Scott said the most difficult aspect of building such a boat is finding a piece of birchbark that is big enough. “You need a tree you can barely get your arms around — about 54 inches around,” said Scott. “The real trick is that not all birchbark is the same. When you find a tree, you cut a four- by four-inch square out and bend it back and forth, and if it delaminates it’s no good. You need to find one that has really thick, leather-like bark, and that’s not easy. The tree also has to be straight with no limbs on it for the first 20 feet.”

Scott and Butch now take their birchbark canoes to festivals and schools to educate people about the traditions of the Penobscot Indians.

“There’s great interest in the birchbark canoe because that culture was dormant for so long that most people have never seen one or know how it’s built,” said Butch.

He added that about six years ago, Maine passed a law requiring all schools to teach Indian history. “So, schools are clamoring for speakers to come and talk about the culture, traditions and history,” said Butch. “They get just a touch of the history from their teachers, and the main reason we do this is to change the kids’ thinking, because a lot of what they learn in school is a stereotypical picture of Indians. The kids think we wear buckskins and live in teepees.”

The 100-mile journey

While Scott and his family strive to teach the public about Penobscot culture, they have also worked within the tribe to launch more private events that honor their history. For the past 28 years, tribe members and invited guests have participated in the Katahdin 100, a journey from Indian Island to Mount Katahdin, the spiritual center of the Penobscot homeland. Each Memorial Day weekend, participants run, paddle, bike or walk the 100 miles to honor the long distances that Penobscots once traveled by foot or canoe to hunt or reach seasonal hunting and fishing grounds.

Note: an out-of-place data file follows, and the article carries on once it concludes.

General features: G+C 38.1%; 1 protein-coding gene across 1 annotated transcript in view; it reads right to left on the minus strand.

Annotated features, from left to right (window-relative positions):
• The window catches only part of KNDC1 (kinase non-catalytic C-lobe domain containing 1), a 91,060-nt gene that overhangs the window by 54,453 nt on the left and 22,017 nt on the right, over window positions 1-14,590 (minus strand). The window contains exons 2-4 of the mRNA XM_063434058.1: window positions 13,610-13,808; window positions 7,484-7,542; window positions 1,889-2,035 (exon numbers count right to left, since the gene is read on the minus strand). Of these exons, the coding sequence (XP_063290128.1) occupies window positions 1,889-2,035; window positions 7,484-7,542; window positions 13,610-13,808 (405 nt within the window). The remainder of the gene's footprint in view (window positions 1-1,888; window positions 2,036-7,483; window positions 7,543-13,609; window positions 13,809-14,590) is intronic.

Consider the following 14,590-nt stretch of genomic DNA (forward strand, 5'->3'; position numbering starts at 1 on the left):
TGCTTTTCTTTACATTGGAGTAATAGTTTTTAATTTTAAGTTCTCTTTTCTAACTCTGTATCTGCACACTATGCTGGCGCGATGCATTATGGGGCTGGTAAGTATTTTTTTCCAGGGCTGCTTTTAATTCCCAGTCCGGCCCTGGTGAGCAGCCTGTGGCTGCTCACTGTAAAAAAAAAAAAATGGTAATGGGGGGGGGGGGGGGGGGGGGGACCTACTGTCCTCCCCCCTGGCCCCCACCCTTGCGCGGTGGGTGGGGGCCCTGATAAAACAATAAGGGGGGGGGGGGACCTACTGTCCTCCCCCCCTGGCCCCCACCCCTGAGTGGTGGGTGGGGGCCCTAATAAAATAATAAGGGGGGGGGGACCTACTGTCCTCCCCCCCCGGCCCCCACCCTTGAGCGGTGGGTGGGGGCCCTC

“It’s not a competition; it’s not a race; you just do it to do it,” said Scott. “It’s basically our way of keeping our culture and traditions alive and honoring our ancestors’ ways.”

The event began in 1980 when Barry Dana read about his ancestors being long-distance runners. The Penobscot Indians trained young boys to run down game, and the running tradition continued into the modern age as tribe members competed in running events in the Olympics and even took first place in the Boston Marathon multiple times. Inspired by this, Dana ran from Indian Island to Mount Katahdin in 24 hours.